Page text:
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The paleoecology of fire and oaks in eastern forestsAuthor(s): William A. III Patterson
Source: In: Dickinson, Matthew B., ed. 2006. Fire in eastern oak forests: delivering science to land managers, proceedings of a conference; 2005 November 15-17; Columbus, OH. Gen. Tech. Rep. NRS-P-1. Newtown Square, PA: U.S. Department of Agriculture, Forest Service, Northern Research Station: 2-19.
Publication Series: General Technical Report (GTR)
Station: Northern Research Station
PDF: Download Publication (346.23 KB)
DescriptionOaks (Quercus spp.) currently dominate eastern deciduous forests, but are widely perceived as declining, with regeneration inadequate to perpetuate many stands. Most stands regenerated following fire in the 19th and early 20th centuries, and a lack of recent fire is viewed as contributing to the shortage of sapling and pole-size stands. But paleoecological studies provide conflicting evidence for the role of fire in the long-term maintenance of oak forests. Here I describe the methods used in reconstructing past vegetation and fire regimes, review the results of previous studies, and present new results for sites from Virginia to Maine. Oaks have dominated mixed mesophytic forests in western Virginia for more than 6,000 years, with sedimentary charcoal levels suggesting a fire regime dominated by infrequent, light surface fires. The arrival of European settlers and a presumed increase in fire activity had little effect on oak abundance. At a higher elevation on more xeric soils, increased fire with settlement caused a shift from oak to pine dominance. On Long Island, NY, oaks have dominated xeric soils for thousands of years, but with more fire than in western Virginia. However, a dramatic increase in fire activity with settlement increased the importance of pines relative to oaks in southeastern Massachusetts? outwash plains. On the Maine coast, where oaks have been minor component of the vegetation for thousands of years, fires appear to have caused slight increases in oak importance both before and especially since European settlement. These results suggest that, depending on the landscape context, fire can favor or select against oaks, and that managers should carefully consider how fires will interact with climate, topography, and other factors before prescribing fire as a solution to the current lack of oak regeneration. It is likely that burn severity and fire return intervals, as they impact both oaks and their potential competitors, will determine whether or not individual oak stands will benefit from the reintroduction of fire.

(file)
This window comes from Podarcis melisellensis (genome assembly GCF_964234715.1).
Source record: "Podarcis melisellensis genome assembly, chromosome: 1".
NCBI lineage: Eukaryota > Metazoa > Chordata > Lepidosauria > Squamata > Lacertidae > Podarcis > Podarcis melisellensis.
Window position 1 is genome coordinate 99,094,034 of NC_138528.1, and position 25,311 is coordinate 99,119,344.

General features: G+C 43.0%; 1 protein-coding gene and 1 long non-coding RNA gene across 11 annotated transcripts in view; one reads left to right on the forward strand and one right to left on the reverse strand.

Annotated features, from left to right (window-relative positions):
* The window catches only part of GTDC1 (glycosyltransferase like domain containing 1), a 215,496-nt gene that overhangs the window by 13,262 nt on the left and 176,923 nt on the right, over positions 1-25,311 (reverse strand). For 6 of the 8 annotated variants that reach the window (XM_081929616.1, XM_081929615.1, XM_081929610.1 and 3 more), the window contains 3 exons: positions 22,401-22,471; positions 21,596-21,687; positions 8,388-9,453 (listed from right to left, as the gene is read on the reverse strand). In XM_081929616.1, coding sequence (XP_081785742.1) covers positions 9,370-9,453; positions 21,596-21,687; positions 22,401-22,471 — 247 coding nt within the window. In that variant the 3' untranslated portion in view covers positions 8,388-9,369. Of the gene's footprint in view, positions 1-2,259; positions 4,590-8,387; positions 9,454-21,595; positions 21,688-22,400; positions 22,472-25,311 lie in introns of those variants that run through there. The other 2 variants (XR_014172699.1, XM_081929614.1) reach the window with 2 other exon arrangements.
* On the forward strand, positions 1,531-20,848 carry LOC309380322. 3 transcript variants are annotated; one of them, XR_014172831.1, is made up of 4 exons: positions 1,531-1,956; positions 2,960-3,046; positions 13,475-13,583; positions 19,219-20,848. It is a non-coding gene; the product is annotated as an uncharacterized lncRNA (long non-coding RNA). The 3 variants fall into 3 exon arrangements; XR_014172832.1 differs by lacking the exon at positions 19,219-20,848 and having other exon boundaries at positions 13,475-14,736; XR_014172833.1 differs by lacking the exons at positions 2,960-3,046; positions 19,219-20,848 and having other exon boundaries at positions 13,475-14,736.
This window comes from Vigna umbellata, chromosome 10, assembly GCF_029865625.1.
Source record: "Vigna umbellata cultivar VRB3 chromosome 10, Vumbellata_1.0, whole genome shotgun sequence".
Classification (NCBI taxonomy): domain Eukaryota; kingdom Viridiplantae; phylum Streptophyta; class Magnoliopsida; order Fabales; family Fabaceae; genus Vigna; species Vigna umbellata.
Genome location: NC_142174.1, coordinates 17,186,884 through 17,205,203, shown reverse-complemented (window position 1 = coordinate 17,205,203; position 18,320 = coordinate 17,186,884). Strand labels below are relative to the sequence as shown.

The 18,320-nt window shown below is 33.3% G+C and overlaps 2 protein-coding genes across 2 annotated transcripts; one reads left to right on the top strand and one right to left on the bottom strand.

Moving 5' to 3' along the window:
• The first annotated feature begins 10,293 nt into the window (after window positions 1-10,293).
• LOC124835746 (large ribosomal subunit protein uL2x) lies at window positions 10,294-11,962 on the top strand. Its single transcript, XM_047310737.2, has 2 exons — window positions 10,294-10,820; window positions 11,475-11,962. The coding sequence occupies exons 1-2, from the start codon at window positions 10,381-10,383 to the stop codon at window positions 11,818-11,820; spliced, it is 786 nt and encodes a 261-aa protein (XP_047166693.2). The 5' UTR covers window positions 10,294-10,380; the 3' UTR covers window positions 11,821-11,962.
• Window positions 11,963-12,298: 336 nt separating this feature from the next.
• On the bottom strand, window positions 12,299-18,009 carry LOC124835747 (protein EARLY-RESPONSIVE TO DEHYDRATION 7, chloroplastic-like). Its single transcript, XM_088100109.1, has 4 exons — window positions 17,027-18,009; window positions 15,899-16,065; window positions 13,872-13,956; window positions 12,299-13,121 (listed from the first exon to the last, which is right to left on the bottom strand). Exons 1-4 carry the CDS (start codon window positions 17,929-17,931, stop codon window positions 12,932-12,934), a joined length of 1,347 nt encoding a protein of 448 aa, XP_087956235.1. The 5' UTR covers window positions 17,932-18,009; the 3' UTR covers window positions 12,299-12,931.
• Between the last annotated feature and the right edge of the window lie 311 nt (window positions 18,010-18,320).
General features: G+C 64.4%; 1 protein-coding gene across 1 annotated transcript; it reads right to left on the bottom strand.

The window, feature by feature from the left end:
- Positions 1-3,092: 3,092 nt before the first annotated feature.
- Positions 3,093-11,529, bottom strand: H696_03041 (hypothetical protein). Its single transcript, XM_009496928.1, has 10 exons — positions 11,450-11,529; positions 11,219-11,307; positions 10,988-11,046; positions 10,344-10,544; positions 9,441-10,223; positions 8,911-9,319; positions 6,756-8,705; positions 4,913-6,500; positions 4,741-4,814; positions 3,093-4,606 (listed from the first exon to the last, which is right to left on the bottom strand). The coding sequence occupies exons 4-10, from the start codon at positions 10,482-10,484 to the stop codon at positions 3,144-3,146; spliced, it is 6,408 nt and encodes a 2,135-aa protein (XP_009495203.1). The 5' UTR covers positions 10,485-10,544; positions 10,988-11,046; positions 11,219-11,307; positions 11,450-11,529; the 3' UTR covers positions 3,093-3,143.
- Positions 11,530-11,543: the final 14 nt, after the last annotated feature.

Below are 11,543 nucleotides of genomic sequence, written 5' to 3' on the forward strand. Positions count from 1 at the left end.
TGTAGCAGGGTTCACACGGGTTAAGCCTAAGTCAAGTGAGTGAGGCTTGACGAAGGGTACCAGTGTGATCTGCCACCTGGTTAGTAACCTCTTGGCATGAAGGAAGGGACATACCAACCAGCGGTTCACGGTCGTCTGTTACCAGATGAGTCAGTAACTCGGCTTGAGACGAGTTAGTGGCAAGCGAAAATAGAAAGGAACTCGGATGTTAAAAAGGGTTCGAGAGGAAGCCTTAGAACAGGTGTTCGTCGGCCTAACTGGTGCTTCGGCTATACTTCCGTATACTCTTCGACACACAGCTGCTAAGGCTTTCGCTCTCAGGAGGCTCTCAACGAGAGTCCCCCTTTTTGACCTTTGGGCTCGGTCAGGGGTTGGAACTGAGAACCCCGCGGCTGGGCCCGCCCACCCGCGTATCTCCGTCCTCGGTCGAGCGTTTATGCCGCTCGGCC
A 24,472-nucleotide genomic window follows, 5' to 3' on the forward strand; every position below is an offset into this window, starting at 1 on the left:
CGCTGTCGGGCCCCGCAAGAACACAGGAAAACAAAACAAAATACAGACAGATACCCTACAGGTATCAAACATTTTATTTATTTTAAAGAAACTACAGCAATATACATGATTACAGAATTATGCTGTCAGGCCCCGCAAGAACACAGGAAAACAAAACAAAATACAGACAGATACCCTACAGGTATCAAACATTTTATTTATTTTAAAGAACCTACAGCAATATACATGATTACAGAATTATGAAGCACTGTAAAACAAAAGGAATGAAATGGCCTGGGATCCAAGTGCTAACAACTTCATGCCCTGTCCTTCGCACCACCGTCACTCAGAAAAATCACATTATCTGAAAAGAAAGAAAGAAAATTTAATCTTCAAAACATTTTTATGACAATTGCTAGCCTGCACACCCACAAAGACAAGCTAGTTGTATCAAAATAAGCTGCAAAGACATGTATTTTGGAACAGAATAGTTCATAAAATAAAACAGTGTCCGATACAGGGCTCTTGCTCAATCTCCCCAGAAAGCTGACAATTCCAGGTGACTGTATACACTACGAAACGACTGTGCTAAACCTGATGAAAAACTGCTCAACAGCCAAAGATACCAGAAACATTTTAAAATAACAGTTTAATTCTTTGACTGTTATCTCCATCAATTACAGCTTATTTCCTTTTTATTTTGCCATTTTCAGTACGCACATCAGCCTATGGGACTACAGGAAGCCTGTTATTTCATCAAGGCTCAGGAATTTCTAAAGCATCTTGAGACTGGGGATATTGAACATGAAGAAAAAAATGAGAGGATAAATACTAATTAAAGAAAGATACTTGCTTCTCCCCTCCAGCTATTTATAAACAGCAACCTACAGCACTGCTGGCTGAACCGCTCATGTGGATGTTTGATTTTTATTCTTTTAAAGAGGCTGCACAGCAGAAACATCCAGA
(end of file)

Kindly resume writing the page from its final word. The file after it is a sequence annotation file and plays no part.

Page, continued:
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CitationPatterson, William A. III. 2006. The paleoecology of fire and oaks in eastern forests. In: Dickinson, Matthew B., ed. 2006. Fire in eastern oak forests: delivering science to land managers, proceedings of a conference; 2005 November 15-17; Columbus, OH. Gen. Tech. Rep. NRS-P-1. Newtown Square, PA: U.S. Department of Agriculture, Forest Service, Northern Research Station: 2-19.
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